July 31, 2017

Senator Young Helps Launch Bipartisan CSIS Task Force Report on Development Assistance Reform

Senator Todd Young (R-IN) delivered a keynote speech announcing the release of a Center for Strategic and International Studies (CSIS) Bipartisan Task Force report focused on reforming and reorganizing U.S. development assistance in order to achieve increased efficiency and effectiveness. 

Senator Young and Senator Jeanne Shaheen (D-NH), both members of the Senate Foreign Relations Committee, served as the Task Force’s Co-Chairs. 

You can find the full report, video of Senator Young’s keynote speech announcing the report’s introduction, and an expert panel here.

Senators Young and Shaheen joined CSIS to convene the Bipartisan Task Force in response to the March executive order asking all federal departments and agencies to submit reorganization plans that will “improve efficiency, effectiveness, and accountability.”

The Task Force’s findings and recommendations reflect broad consensus by distinguished experts who have worked in the U.S. Congress, the U.S. Agency for International Development, Treasury, the Millennium Challenge Corporation, the Overseas Private Investment Corporation, the National Security Council, the Department of Defense, and the Department of State.  The Task Force considered not just the structure required to achieve responsible savings and efficiencies, but the metrics and performance-based approaches that will ensure the U.S. continues to play a leading role in today’s developing world.  The Task Force report represents a collective long view of what has worked, what has not worked, and how we can succeed.

Here are Senator Young’s remarks as prepared for delivery:

Thank you for that introduction.  It is an honor to be here this afternoon to discuss our Center for Strategic and International Studies’ Bipartisan Task Force on the Reform and Reorganization of U.S. Development Assistance and the report we have produced. 

Dan, I want to start by thanking you for your extraordinary work as the Project Director.  Under a very tight timeline, I believe we have produced a serious and substantive report worthy of consideration—and I don’t believe that would have been possible without your leadership. 

I want to thank your two deputies, Erol Yayboke and Conor Savoy—who also played indispensable roles, especially in drafting the report.    

I also want to recognize my fellow co-chair Senator Jeanne Shaheen of New Hampshire who unfortunately had flight troubles and won’t be able to make it.  She is a thoughtful and effective legislator, and I am pleased that we have been able to team-up in a bipartisan manner on this task force and in other areas as well.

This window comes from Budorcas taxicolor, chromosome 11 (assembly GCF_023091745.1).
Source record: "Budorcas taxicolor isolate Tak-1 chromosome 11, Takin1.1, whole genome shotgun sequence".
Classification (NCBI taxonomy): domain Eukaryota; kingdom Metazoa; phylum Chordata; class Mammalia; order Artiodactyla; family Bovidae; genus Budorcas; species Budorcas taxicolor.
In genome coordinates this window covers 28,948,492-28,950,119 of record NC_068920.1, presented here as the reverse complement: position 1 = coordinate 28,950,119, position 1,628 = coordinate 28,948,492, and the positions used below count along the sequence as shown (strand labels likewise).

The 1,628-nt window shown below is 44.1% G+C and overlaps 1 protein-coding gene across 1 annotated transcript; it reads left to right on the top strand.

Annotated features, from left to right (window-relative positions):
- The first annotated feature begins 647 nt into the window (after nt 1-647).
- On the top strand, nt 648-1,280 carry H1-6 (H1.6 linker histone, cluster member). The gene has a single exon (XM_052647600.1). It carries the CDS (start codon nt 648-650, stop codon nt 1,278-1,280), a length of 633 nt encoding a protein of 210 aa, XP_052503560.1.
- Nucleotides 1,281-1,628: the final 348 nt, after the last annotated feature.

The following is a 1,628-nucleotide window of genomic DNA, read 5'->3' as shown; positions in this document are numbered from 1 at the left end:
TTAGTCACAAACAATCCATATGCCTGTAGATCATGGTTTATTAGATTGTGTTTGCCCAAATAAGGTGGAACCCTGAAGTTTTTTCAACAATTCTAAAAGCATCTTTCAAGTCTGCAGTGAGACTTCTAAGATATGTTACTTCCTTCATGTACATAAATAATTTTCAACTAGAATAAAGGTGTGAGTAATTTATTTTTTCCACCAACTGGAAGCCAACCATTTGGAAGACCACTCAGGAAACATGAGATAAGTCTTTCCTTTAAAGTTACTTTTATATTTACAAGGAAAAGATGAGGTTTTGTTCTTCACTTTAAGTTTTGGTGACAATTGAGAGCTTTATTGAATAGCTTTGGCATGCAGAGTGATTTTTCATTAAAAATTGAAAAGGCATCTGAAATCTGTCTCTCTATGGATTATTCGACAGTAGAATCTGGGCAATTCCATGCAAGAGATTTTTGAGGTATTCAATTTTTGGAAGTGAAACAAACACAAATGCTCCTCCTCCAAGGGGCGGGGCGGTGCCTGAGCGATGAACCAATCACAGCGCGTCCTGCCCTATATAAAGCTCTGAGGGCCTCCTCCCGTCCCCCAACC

Finally, I want to thank the task force members who contributed their time and expertise over the past few months.  We were able to pull together an impressive bipartisan group, consisting of some of our nation’s leading development experts, and I think the report reflects their depth of knowledge and experience.     

The report we are launching today is entitled “Reforming and Reorganizing U.S. Foreign Assistance:  Increased Efficiency and Effectiveness”. 

In my brief introductory remarks this afternoon, I would like to highlight three central assertions of the report we are unveiling today:  First, this report unambiguously, unabashedly—and I hope persuasively—argues that U.S. development assistance is in our national security interest.  Second, the report argues that reform of our nation’s development assistance is overdue and necessary.  And third, in addition to several specific action steps, this report lays out a few key principles that should guide this reform effort.

Let me briefly touch on these three points. 

As I said, this report argues that development is a vital tool in our national toolkit to promote American security and prosperity. 

Truly strategic thinking is characterized by an ‘ends, ways, means’ analysis.  In other words, you start with what you are trying to accomplish, you examine the tools available, and then you develop a plan to utilize those tools as effectively as possible to protect and promote our most important interests and objectives in light of the leading threats and challenges. 

When I survey the tools at our disposal, like others before me, I see three primary legs to our national security stool:  diplomacy, development, and defense.